Ag markets posted mixed reactions to the USDA data

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After proving quite stable Wednesday night, corn futures turned lower Thursday. The weekly Export Sales report may have sparked the slide, since both the old and new crop sales figures fell somewhat short of expectations. However, wire service sources cited forecasts for benign growing weather over the Corn Belt for the bulk of the decline. July corn futures fell 7.25 cents to $6.435/bushel by the Thursday afternoon close, while December dipped 2.25 cent to $5.3525.

The weekly Export Sales report probably exerted little influence over soybean futures Thursday morning. The numbers only slightly deviated from mean forecasts, so traders seemingly paid little attention to the data. Sources actually cited profit-taking by formerly bullish traders for the decline. We would also highlight forecasts for fine Corn Belt weather later this month, which could help the freshly seeded crop get off to a good start. July soybean futures plunged 30.5 cents to $15.1025/bushel at its Thursday settlement, while July soyoil dropped 0.27 cents to 47.84 cents/pound, and July soybean meal dove $8.8 to $452.6/ton.

In contrast to the losses suffered by corn and soybeans, wheat futures staged a significant rebound from midmorning lows. The weekly Export Sales report seemingly had little price impact. Spring wheat futures led the way higher, which may indicate traders are worrying about farmer ability to complete North Dakota plantings in a timely manner. Wire service reports suggested bargain-hunting had pushed the winter wheat contracts higher. July CBOT wheat futures closed 2.5 cents higher at $6.855/bushel Thursday, while July KCBT wheat rose 2.0 cents to $7.185, and July MGE futures gained 5.75 cents to $8.12.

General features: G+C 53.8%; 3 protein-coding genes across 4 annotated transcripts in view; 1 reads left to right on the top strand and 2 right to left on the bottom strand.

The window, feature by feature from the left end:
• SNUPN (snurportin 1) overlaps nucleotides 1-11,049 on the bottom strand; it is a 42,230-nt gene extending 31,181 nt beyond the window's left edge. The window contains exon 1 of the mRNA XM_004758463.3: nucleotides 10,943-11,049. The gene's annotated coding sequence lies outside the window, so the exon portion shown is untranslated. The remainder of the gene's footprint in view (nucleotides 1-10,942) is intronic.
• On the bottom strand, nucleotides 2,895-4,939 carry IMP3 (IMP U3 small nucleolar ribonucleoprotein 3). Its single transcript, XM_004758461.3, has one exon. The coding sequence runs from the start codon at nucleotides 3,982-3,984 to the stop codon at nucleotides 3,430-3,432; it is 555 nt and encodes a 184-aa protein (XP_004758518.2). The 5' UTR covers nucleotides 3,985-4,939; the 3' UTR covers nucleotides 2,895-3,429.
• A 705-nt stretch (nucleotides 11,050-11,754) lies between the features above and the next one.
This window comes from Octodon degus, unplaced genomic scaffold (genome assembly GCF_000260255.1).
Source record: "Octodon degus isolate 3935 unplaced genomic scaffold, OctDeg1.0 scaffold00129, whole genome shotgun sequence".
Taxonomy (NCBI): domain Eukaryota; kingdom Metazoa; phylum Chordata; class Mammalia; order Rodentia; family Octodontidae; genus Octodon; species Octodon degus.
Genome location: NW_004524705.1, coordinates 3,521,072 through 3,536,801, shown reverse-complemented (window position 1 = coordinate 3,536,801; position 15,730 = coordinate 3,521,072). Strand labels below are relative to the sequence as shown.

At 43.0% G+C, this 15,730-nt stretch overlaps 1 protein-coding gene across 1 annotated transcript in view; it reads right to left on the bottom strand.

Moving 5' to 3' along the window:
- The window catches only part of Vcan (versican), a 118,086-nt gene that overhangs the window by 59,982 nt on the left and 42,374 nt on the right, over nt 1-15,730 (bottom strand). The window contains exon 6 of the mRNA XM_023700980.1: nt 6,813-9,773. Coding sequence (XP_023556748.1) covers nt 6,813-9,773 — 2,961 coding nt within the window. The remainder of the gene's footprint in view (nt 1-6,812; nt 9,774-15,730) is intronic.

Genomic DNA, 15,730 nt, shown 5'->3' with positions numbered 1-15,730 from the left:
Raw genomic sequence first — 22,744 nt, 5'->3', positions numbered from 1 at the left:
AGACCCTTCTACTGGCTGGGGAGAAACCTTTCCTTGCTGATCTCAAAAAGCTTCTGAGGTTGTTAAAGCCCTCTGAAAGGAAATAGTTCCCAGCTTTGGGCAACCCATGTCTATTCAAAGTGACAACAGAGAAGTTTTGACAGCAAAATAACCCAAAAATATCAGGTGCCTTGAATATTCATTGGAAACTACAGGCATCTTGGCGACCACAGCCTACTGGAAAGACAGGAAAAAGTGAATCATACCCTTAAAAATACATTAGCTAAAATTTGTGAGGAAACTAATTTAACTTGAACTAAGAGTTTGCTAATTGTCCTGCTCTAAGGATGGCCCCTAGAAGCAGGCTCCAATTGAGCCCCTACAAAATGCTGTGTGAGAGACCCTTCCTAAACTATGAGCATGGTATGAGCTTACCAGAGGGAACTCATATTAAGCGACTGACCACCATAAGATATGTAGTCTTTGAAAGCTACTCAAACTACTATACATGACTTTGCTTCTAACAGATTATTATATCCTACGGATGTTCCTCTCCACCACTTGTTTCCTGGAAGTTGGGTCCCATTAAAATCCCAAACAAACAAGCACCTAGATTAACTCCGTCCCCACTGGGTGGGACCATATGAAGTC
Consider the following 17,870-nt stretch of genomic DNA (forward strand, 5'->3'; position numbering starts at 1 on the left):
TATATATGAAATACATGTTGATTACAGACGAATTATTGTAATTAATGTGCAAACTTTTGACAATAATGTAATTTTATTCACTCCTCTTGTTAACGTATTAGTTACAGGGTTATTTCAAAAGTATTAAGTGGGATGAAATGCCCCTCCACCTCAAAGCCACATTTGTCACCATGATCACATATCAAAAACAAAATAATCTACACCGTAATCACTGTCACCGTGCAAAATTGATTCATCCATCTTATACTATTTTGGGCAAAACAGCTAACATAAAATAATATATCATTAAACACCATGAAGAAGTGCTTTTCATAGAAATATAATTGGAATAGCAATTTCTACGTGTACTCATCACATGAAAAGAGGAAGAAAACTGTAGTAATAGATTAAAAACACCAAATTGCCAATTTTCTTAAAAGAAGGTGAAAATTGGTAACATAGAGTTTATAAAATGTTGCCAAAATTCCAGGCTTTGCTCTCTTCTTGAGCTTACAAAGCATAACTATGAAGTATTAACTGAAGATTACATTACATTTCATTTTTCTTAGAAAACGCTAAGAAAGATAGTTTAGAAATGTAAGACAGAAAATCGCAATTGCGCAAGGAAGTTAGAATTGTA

The modest bounce posted by live cattle futures in early morning trading did not last long. Traders apparently refocused upon the ongoing seasonal decline in cash and wholesale values, seemingly thinking greatly elevated beef costs and seasonally large production will keep the complex under downward pressure through early summer. August cattle settled 0.45 cents lower at 119.07 cents/pound Thursday afternoon, while December declined 0.15 cents to 125.42. August feeder cattle futures skidded 0.45 cents to 145.47 cents/pound, and November sank 0.22 cents to 151.15.

The expiring June hog contract continued its closing surge Thursday, but the deferred contracts declined somewhat. Ideas that supplies will become increasingly plentiful after Independence Day, as well as the fact that pork demand tends to diminish after the holiday, may have undercut bullish momentum. July hog futures slumped 0.52 cents to 98.65 cents/pound late Thursday, while December edged 0.05 cents downward to 81.60.



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